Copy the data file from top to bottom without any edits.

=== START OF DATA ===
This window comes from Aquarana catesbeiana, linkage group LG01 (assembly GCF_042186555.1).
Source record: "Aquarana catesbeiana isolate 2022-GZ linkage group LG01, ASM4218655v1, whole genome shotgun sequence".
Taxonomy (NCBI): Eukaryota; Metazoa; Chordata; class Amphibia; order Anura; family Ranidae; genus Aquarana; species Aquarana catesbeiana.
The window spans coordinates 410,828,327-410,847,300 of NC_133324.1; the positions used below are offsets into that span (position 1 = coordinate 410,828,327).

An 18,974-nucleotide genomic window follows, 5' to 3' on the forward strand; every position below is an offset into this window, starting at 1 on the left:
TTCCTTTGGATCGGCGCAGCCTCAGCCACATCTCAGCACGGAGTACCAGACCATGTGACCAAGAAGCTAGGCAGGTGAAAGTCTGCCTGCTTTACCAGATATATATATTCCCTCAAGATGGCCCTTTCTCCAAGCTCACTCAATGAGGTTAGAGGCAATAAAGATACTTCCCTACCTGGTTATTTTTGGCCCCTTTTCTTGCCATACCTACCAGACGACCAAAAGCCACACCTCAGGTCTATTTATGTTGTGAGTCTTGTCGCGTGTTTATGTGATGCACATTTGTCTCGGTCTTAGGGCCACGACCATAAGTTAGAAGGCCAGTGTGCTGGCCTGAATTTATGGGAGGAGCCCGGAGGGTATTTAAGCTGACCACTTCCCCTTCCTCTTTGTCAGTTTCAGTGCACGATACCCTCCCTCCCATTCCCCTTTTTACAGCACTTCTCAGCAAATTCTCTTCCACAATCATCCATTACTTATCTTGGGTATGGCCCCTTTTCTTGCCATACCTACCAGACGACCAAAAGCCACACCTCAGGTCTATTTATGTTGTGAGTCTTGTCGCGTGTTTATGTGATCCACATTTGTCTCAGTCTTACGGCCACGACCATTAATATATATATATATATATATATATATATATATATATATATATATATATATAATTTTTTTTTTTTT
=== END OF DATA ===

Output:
This window comes from Aquarana catesbeiana, linkage group LG01 (assembly GCF_042186555.1).
Source record: "Aquarana catesbeiana isolate 2022-GZ linkage group LG01, ASM4218655v1, whole genome shotgun sequence".
Taxonomy (NCBI): Eukaryota; Metazoa; Chordata; class Amphibia; order Anura; family Ranidae; genus Aquarana; species Aquarana catesbeiana.
The window spans coordinates 410,828,327-410,847,300 of NC_133324.1; the positions used below are offsets into that span (position 1 = coordinate 410,828,327).

An 18,974-nucleotide genomic window follows, 5' to 3' on the forward strand; every position below is an offset into this window, starting at 1 on the left:
TTCCTTTGGATCGGCGCAGCCTCAGCCACATCTCAGCACGGAGTACCAGACCATGTGACCAAGAAGCTAGGCAGGTGAAAGTCTGCCTGCTTTACCAGATATATATATTCCCTCAAGATGGCCCTTTCTCCAAGCTCACTCAATGAGGTTAGAGGCAATAAAGATACTTCCCTACCTGGTTATTTTTGGCCCCTTTTCTTGCCATACCTACCAGACGACCAAAAGCCACACCTCAGGTCTATTTATGTTGTGAGTCTTGTCGCGTGTTTATGTGATGCACATTTGTCTCGGTCTTAGGGCCACGACCATAAGTTAGAAGGCCAGTGTGCTGGCCTGAATTTATGGGAGGAGCCCGGAGGGTATTTAAGCTGACCACTTCCCCTTCCTCTTTGTCAGTTTCAGTGCACGATACCCTCCCTCCCATTCCCCTTTTTACAGCACTTCTCAGCAAATTCTCTTCCACAATCATCCATTACTTATCTTGGGTATGGCCCCTTTTCTTGCCATACCTACCAGACGACCAAAAGCCACACCTCAGGTCTATTTATGTTGTGAGTCTTGTCGCGTGTTTATGTGATCCACATTTGTCTCAGTCTTACGGCCACGACCATTAATATATATATATATATATATATATATATATATATATATATATATATATATAATTTTTTTTTTTTT